Oftentimes, a complete change in sound and a long delay between full-length albums marks the death knell of a band, or at least a rebirth. After a long brainstorming session — during which the band lost a guitarist, put out an EP without that guitarist, and gained another in time for the latest record — Metavari has returned, and the Metavari you hear on Moonless is not the Metavari you heard six years ago, during the release of Be One of Us and Hear No Noise. This time around, the quartet from Fort Wayne, Indiana, seems to have found its niche in the instrumental world, eschewing the grand sonic explosions commonly associated with post-rock in favor of analog and electronic sounds and samples.

Metavari Press Photo



In 2010, Metavari hit the road and made some field recordings, which translated into a 20-minute-long track called Studies Volume 1: Loosen the Bands. A successful Kickstarter followed a couple years later, which raised nearly $6,000 to help finance a new album “about the things that hold us up and the things that don’t” — but then all seemed to go dark on the Metavari front. This darkness, though, was in fact a reawakening. As founding member Nate Utesch explains, a major reason for the delay included changes in the band, though luckily, all members agreed that it was time to set foot on a different path.

“We thought we would have that record down by the end of the same year, in December,” Utesch says. “A year into it, we kind of realized that it was sounding different, but we were [still] hanging onto a lot of things because we felt obligated.”

An evolution collectively took place. Metavari had almost six songs fully completed, which Utesch describes as a “reasonable, healthy progression from Be One of Us.” Yet in the end, none of the three members were feeling the vibe of what Metavari was producing, so they tossed the material in the dumpster and started anew.

“We just started over, and it became day one of what is now Moonless,” explains Utesch.

Moonless is as much Metavari as it isn’t Metavari. The album opens with “Heavy Love”, and the ’80s tones of what the band was searching for shine through. At times, the album sounds like it belongs on the soundtrack of a Michael Mann film, aiming to bring a contemporary take on a retro sound. That Metavari evolved into a sound heavily favored over twenty years ago is no accident. They share a number of influences couched heavily in past decades, including Michael Mann, old Tangerine Dream soundtracks, and David Lynch — especially his cult hit series, Twin Peaks.

 

Metavari – “Oh Diane” Music Video Premiere – Twin Peaks Tribute


 

“We are really big fans of how David Lynch incorporates movies, soundtracks and mood,” Utesch explains. “We really wanted to have one track, or moments in the album, that paid homage a little bit.”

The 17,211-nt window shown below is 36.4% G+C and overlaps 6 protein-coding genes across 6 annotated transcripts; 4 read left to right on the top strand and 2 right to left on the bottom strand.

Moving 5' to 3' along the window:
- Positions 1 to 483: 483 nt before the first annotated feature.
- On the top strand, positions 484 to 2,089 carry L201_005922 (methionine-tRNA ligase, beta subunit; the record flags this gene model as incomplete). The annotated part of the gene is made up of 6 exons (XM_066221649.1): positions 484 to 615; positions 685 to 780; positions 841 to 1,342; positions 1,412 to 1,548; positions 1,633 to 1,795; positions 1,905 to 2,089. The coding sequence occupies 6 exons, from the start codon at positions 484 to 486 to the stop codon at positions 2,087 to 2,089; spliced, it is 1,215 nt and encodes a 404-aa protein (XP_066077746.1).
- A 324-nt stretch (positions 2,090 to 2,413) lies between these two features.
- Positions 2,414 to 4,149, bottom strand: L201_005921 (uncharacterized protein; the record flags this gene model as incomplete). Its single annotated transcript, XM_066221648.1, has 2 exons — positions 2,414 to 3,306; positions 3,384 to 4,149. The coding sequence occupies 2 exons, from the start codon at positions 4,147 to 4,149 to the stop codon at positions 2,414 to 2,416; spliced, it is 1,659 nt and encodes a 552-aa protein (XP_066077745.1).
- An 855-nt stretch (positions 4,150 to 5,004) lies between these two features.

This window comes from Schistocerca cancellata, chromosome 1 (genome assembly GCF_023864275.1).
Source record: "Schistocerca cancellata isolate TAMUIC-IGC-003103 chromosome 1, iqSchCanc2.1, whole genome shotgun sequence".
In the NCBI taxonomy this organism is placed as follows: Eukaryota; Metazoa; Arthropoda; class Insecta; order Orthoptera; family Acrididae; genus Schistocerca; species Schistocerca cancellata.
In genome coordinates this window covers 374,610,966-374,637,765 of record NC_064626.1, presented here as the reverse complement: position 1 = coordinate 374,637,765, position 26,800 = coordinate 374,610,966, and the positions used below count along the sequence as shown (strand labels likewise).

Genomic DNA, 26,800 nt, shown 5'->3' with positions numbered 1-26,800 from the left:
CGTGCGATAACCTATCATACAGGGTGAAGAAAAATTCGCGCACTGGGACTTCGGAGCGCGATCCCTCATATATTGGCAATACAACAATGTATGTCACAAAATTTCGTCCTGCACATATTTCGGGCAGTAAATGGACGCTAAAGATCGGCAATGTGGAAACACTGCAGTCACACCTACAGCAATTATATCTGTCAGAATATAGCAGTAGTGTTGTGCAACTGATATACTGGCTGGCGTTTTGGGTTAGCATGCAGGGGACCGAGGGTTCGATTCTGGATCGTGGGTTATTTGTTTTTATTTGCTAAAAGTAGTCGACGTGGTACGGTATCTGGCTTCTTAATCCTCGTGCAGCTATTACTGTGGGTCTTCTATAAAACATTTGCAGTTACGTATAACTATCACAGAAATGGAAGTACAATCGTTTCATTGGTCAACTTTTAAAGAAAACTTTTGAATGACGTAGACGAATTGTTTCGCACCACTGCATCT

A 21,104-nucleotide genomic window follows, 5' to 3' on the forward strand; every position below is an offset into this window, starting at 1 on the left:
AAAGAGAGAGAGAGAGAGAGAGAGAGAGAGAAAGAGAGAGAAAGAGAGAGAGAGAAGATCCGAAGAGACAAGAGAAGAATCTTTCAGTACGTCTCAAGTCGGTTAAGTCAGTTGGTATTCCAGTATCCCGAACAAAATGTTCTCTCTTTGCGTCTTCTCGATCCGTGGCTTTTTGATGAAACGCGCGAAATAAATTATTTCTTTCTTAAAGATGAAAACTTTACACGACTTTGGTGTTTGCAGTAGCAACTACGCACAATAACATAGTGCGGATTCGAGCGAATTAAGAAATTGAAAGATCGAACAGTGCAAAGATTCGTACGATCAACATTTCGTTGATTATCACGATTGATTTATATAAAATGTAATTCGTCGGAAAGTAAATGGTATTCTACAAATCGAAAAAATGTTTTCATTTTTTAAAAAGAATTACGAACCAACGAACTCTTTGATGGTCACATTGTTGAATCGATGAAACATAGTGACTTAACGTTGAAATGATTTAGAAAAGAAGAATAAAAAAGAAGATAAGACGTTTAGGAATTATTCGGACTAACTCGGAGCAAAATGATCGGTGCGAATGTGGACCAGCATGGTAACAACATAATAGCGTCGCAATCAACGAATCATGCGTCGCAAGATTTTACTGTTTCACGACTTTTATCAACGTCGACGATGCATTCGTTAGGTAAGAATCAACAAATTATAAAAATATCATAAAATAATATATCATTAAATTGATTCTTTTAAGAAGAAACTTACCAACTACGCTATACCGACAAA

“Theme From Moonless”, the fourth track on the album, opens with a saxophone blaring into the abyss, more at home in the confines of a smoky lounge than on an independently-produced album.

The album title is a direct ode to Agent Cooper’s love of coffee in Twin Peaks, lifted from how he likes his coffee — black as midnight on a moonless night.

Metavari – Moonless Full Album Stream

“[It is us] paying homage to [Twin Peaks soundtracker] Angelo Badalamenti and David Lynch, with that sax and the weird jazz feeling,” says Utesch. “There are other moments that we drew inspiration from the mood and the darkness of [Lynch’s] films rather than exactly lifting a bass line or something like that.”

Metavari’s love of Twin Peaks also translated into an opportunity to appear on a compilation of artists writing original songs inspired by the television show. The band, which often visits thrift stores and finds old, abandoned relics to cut and warp into contemporary samples, used the opportunity to enter a whole new field of its own. Utesch had originally wanted to have some clips of the character Laura Palmer reading from her diary, but when they couldn’t find any that sounded decent, they took matters into their own hands.

“I own Laura’s diary — the one they published that David Lynch’s daughter wrote — so we just found some weird excerpts and had my wife read it really dramatically,” Utesch explains. “We just messed with it to make it sound like a crappy tape recording and ended up sampling that. In moments like that, we are like, ‘Why don’t we do this more often?’ So many times we have an idea for a sample but we can’t find what we are looking for. We should just make our own samples for the hell of it.”

Doing things just for the hell of it is the new Metavari way. The band has built a degree of momentum that it hasn’t had in years, and still has plenty of new material planned for the works. An ambient companion piece to Moonless still needs to be completed for their Kickstarter backers, which will take 15-to-20-second snippets from the record and draw them out in three minutes, to find new life in repetition, ambiance, and drone.

“How we want to go about this is thinking about those crazy loops and repetitions in old Steve Reich records. Somebody came across [William Basinski’s] The Disintegration Loops, which get crazier and crazier. I don’t know if that is what it will be, but that kind of a thing. Lots of repetition but trying to come up with texture or atmosphere using that repetition,” describes Utesch.

In a way, the album will be the next installment of Studies for the new Metavari. There is no guarantee that transitioning yet again with an ambient album will prove successful, but Metavari is embarking on a new path that doesn’t hold too much familiarity for the band either. All that they know, according to Utesch, is that everyone is finally ready to be active again and to give it their best go.


Related Article: Metavari Band Interview: Studies (w/ SXSW Video Series) (2010)

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